Not enough environmental protection: Bees endangered

Ana Barrios / Contributing Writer

Most people have a fear of bees due to the insect’s tendency to sting in self defense.

However, much use can be found in the honey bees make, as it can be used as a sweetener or substitute for granulated sugar.

A bee’s job is not only to make honey, but to contribute to the pollination process.

Pollination is the process of transferring pollen to the female reproductive organs of seed plants, enabling fertilization and the growth of our food.

Without bees, there will be no honey and consequently, we will lose many of the foods we eat.  

Farmers use pesticides on their crops in order to protect the harvest from any bugs and insects that could destroy them. Unfortunately, the harmful pesticides they’re spraying also kill bees.

One particular pesticide called Neonicotonoid has recently killed approximately 250 million bees in just a few years. Additionally, this pesticide infects other vulnerable species such as birds, earthworms and bats.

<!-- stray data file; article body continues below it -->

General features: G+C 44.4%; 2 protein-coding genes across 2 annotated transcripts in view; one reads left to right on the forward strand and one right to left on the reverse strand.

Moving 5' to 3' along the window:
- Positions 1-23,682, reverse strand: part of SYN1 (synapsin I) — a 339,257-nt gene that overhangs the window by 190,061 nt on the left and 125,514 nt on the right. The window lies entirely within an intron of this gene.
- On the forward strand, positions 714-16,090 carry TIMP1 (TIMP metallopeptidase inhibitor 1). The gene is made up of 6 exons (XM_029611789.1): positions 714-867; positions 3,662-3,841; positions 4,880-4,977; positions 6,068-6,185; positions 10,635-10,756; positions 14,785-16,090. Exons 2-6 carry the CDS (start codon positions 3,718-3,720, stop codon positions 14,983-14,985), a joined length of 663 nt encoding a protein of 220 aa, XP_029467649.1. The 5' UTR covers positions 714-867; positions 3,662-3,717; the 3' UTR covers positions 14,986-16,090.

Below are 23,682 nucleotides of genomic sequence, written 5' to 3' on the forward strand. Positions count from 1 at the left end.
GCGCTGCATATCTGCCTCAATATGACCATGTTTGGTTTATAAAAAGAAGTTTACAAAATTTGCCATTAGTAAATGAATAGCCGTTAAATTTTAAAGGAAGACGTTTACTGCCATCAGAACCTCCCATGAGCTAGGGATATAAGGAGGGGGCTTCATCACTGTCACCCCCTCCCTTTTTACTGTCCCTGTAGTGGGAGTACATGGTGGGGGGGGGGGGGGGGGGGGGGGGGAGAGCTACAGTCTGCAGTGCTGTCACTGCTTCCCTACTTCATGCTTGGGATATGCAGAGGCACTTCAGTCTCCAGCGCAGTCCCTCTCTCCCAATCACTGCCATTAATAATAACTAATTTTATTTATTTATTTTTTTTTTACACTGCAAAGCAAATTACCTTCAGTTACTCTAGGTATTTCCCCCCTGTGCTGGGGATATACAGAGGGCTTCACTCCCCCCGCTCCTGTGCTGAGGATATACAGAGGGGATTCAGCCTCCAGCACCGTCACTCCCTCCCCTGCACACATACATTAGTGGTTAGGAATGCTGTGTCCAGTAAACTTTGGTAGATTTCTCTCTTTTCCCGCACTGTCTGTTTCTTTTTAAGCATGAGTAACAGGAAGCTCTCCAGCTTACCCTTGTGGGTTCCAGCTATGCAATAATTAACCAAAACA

Another reason behind the decline of bee colonies is a phenomenon called Colony Collapse Disorder (CCD).

When bees develop CCD, it causes them to feel disoriented and not be able to return home. This causes the bees to become lost, leaving behind their queen and food.

Many bees die if they do not find their way home and those who are able to locate their hive fly back after being poisoned and drop dead within their colony.

What causes CCD is still unknown, but it is most likely the enhanced usage of pesticides and a deadly combination of pathogens and parasites.

Over 40% of bee colonies here in the U.S. have suffered in the last ten years from CCD.

Because bees are already an endangered species, killing them will do more harm than good.

Instead of killing bees, take action. Save them because they provide us with food and the nutrition necessary to be healthy.

[Image from Flickr, resized]

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